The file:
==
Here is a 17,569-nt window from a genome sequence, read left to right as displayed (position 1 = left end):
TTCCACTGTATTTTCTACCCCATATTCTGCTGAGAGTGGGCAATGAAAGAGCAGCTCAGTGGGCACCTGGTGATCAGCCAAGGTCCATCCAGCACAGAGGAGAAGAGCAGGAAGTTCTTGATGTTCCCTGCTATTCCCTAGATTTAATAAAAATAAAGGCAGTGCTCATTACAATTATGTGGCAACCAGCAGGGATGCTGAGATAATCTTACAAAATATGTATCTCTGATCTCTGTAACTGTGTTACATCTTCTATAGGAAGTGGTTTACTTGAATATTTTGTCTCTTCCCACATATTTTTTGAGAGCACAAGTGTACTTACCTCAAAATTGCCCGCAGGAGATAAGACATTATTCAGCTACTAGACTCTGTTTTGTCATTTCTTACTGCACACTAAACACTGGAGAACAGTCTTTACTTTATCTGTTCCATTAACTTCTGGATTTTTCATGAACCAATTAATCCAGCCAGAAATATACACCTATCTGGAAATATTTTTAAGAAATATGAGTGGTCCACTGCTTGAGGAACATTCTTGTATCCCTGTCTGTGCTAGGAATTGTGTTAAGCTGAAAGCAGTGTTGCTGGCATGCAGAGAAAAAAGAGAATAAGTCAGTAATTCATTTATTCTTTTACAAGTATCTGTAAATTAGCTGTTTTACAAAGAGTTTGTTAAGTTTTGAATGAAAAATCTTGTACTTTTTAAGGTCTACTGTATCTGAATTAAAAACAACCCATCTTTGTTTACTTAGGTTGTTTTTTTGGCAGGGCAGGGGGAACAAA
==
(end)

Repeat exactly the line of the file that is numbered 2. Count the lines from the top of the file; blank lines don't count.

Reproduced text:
TTCCACTGTATTTTCTACCCCATATTCTGCTGAGAGTGGGCAATGAAAGAGCAGCTCAGTGGGCACCTGGTGATCAGCCAAGGTCCATCCAGCACAGAGGAGAAGAGCAGGAAGTTCTTGATGTTCCCTGCTATTCCCTAGATTTAATAAAAATAAAGGCAGTGCTCATTACAATTATGTGGCAACCAGCAGGGATGCTGAGATAATCTTACAAAATATGTATCTCTGATCTCTGTAACTGTGTTACATCTTCTATAGGAAGTGGTTTACTTGAATATTTTGTCTCTTCCCACATATTTTTTGAGAGCACAAGTGTACTTACCTCAAAATTGCCCGCAGGAGATAAGACATTATTCAGCTACTAGACTCTGTTTTGTCATTTCTTACTGCACACTAAACACTGGAGAACAGTCTTTACTTTATCTGTTCCATTAACTTCTGGATTTTTCATGAACCAATTAATCCAGCCAGAAATATACACCTATCTGGAAATATTTTTAAGAAATATGAGTGGTCCACTGCTTGAGGAACATTCTTGTATCCCTGTCTGTGCTAGGAATTGTGTTAAGCTGAAAGCAGTGTTGCTGGCATGCAGAGAAAAAAGAGAATAAGTCAGTAATTCATTTATTCTTTTACAAGTATCTGTAAATTAGCTGTTTTACAAAGAGTTTGTTAAGTTTTGAATGAAAAATCTTGTACTTTTTAAGGTCTACTGTATCTGAATTAAAAACAACCCATCTTTGTTTACTTAGGTTGTTTTTTTGGCAGGGCAGGGGGAACAAA